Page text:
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October 5, 1993

CITIBANK, FEDERAL SAVINGS BANK, 180 Grand Avenue, Oakland, CA 94604-2082, Plaintiff,
FEDERAL DEPOSIT INSURANCE CORPORATION, 550 17th Street, N.W., Washington, D.C. 20429, Defendant.

The opinion of the court was delivered by: STANLEY SPORKIN


 Plaintiff Citibank, Federal Savings Bank, located in California ("Citibank-Cal"), brought this action against defendant Federal Deposit Insurance Corporation ("FDIC") alleging that the FDIC wrongfully withheld a portion of Citibank-Cal's share of the "secondary reserve" maintained by the FDIC. In its complaint, Citibank-Cal claims that as a result of a merger executed on October 26, 1990 involving itself, Citibank, Federal Savings Bank, Illinois ("Citibank-Ill") and Citibank, Federal Savings Bank, District of Columbia ("Citibank-D.C."), Citibank-Cal as the surviving entity acquired the rights to the "secondary reserve" held by Citibank-Ill and Citibank-D.C. Plaintiff asserts that the defendant's refusal to acknowledge the transfer to Citibank-Cal the interest in the "secondary reserve" formerly held by Citibank-Ill and Citibank-D.C. violates the Federal Deposit Insurance Act ("FDIA") and the "takings" clause of the Fifth Amendment to the United States constitution.

  Defendant FDIC has moved to dismiss the complaint pursuant to Rule 12 of the Federal Rules of Civil Procedure for failure to state a claim upon which relief can be granted. It also has moved, in the alternative, for partial summary judgment requesting this court to declare that Citibank-Cal obtained no interest in the "secondary reserve" as a result of the 1990 merger. Plaintiff Citibank-Cal has moved for summary judgment seeking a declaratory judgment enforcing Citibank-Cal's rights to the shares of the "secondary reserve" held by Citibank-D.C. and Citibank-Ill prior to the merger.


 Until 1962, the Federal Savings and Loan Insurance Corporation ("FSLIC") insured deposits in FSLIC member institutions by means of a single insurance fund which was funded by annual premium payments by the member institutions. In 1961, Congress, concerned that the fund might prove inadequate to cover potential losses, directed FSLIC to establish a "secondary reserve" to be funded by pre-payments by insured savings and loan institutions. The "secondary reserve" was intended to be used by FSLIC to the extent that other accounts of FSLIC maintained to cover losses proved insufficient. The contributing institutions retained a property interest in the shares of the "secondary reserve" and received interest on their contributions. FSLIC maintained separate accounts for each thrift institution's share of the secondary reserve and issued an annual statement to each institution detailing both its share and accrued interest. Insured savings and loan institutions made payments to the "secondary reserve" from January 1, 1962 until Congress eliminated the requirement on August 16, 1973.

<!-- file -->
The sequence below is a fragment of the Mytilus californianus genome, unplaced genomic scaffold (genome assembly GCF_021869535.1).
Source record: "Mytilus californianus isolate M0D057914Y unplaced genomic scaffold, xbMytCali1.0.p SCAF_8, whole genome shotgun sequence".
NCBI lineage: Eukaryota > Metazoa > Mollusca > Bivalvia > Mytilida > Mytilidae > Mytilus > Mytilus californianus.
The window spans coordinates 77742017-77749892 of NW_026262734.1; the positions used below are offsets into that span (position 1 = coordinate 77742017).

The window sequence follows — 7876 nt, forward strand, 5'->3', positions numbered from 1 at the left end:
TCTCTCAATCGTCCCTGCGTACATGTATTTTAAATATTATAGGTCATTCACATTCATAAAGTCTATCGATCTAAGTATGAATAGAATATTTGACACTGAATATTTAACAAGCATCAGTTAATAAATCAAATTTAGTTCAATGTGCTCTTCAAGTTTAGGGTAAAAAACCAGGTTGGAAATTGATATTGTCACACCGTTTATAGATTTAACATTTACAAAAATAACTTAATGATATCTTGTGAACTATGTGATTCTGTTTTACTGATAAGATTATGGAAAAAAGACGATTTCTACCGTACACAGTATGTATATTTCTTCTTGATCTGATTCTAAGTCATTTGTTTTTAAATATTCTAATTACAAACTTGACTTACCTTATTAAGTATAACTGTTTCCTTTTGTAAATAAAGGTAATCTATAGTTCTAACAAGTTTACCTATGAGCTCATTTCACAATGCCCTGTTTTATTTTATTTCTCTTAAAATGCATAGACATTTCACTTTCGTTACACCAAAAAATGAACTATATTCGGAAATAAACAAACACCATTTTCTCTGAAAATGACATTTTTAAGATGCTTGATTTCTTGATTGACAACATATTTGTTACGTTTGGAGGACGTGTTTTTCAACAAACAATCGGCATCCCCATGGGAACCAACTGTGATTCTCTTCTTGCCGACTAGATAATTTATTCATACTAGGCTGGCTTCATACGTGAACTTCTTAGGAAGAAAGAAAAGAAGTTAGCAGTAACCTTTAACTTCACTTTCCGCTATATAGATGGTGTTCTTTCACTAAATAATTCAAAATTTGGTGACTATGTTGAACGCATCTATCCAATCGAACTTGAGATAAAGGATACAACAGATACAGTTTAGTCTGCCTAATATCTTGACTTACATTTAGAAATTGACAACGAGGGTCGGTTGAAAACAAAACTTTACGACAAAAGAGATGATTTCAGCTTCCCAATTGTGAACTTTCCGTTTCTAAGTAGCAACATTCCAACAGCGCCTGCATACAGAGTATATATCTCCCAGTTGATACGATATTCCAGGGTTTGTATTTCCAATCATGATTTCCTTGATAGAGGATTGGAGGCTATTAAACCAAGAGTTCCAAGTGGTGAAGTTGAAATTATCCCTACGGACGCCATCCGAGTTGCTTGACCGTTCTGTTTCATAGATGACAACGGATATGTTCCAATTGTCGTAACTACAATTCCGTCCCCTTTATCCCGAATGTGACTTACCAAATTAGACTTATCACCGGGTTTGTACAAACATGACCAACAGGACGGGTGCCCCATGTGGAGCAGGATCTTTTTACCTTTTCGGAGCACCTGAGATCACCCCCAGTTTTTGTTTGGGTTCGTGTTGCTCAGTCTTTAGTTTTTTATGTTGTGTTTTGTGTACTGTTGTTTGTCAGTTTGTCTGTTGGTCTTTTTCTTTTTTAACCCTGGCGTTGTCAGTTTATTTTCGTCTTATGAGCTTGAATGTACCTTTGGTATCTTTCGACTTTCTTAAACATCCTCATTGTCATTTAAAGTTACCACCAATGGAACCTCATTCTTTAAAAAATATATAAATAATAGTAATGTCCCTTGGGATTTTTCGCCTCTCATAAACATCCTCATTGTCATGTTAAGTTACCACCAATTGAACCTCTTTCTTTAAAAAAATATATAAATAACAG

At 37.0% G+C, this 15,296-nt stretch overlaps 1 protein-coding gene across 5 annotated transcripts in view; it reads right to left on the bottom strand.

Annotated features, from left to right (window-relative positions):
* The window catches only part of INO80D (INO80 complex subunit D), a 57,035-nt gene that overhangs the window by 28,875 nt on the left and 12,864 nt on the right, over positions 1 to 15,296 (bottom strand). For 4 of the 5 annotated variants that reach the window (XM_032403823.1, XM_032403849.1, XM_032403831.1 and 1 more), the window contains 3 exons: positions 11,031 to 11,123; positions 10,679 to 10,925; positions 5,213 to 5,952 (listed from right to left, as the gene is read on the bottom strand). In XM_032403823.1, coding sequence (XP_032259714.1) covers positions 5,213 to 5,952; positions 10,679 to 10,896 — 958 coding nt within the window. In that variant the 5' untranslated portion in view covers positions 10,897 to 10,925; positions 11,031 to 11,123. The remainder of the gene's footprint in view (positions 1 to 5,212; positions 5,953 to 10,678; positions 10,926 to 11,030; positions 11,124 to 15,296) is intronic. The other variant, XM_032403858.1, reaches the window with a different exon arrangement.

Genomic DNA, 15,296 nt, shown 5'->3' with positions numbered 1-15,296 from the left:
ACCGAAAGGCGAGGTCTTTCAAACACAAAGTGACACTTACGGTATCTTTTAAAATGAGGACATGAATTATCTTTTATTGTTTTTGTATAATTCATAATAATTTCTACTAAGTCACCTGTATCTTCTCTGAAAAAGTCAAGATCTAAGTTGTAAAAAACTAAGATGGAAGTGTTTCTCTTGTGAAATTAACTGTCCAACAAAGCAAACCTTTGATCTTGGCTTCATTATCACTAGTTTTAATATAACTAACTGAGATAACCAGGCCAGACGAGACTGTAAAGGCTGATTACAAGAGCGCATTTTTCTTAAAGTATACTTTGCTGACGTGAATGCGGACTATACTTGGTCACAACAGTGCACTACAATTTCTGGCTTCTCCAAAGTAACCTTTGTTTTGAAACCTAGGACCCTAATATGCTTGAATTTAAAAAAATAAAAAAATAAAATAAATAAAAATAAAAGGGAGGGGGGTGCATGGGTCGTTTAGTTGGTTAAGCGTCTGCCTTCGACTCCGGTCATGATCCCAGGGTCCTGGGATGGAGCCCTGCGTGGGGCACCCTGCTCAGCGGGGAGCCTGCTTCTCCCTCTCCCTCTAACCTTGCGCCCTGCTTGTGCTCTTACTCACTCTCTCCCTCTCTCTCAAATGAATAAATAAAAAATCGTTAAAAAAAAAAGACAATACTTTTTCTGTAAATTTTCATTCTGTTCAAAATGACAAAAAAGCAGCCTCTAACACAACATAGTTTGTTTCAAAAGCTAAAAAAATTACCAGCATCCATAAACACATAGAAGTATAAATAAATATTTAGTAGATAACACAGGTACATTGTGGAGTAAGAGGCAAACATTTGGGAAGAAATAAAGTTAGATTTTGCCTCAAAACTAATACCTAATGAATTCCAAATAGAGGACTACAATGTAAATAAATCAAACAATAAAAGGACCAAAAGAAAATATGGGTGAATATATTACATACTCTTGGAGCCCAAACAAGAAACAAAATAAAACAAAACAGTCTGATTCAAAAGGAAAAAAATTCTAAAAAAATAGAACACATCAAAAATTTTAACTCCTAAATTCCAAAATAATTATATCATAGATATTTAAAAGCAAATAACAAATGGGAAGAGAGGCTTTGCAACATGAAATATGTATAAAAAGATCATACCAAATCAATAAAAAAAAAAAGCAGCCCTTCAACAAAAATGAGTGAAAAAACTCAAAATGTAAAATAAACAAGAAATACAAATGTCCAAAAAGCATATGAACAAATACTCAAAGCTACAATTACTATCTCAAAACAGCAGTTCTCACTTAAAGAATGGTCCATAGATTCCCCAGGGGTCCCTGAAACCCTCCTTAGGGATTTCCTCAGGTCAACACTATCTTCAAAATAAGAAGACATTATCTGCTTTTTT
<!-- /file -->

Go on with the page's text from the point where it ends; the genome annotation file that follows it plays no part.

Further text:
In May 1987, FSLIC announced that the secondary reserve had been used to cover FSLIC's 1986 losses. That announcement prompted protests from affected institutions. In response, the Federal Home Loan Bank Board ("FHLBB"), the agency that had oversight responsibility for FSLIC, proposed legislation to reinstate the insured savings and loan institutions' interests in the secondary reserve. In the Competitive Equality in Banking Act of 1987 ("CEBA"), Congress restored the "secondary reserve." CEBA provided more than $ 10 billion to recapitalize the FSLIC, of which approximately $ 800 million was dedicated to restore the "secondary reserve." CEBA also allowed an insured institution to offset its interest in the secondary reserve against future insurance premiums assessed against the institution. When Congress enacted the Financial Institutions Reform, Recovery and Enforcement Act of 1989 ("FIRREA") FSLIC's insurance functions were transferred to the FDIC which gained custody and control of the "secondary reserve."


 On October 26, 1990, Citibank-Cal, Citibank-Ill, and Citibank-D.C. executed a merger agreement under which Citibank-D.C. and Citibank-Ill merged into Citibank-Cal. The Office of Thrift Supervision approved the application on December 28, 1990 and the merger became effective on December 31, 1990. As of the date of the merger, Citibank-D.C.'s share of the "secondary reserve" was $ 1,182,999.50 and Citibank-Ill's share was $ 2,399,290.90. Although Citibank-Cal had a separate interest in the "secondary reserve," its claim in this case relates to the interests of its two related entities, which total $ 3,582,290.40.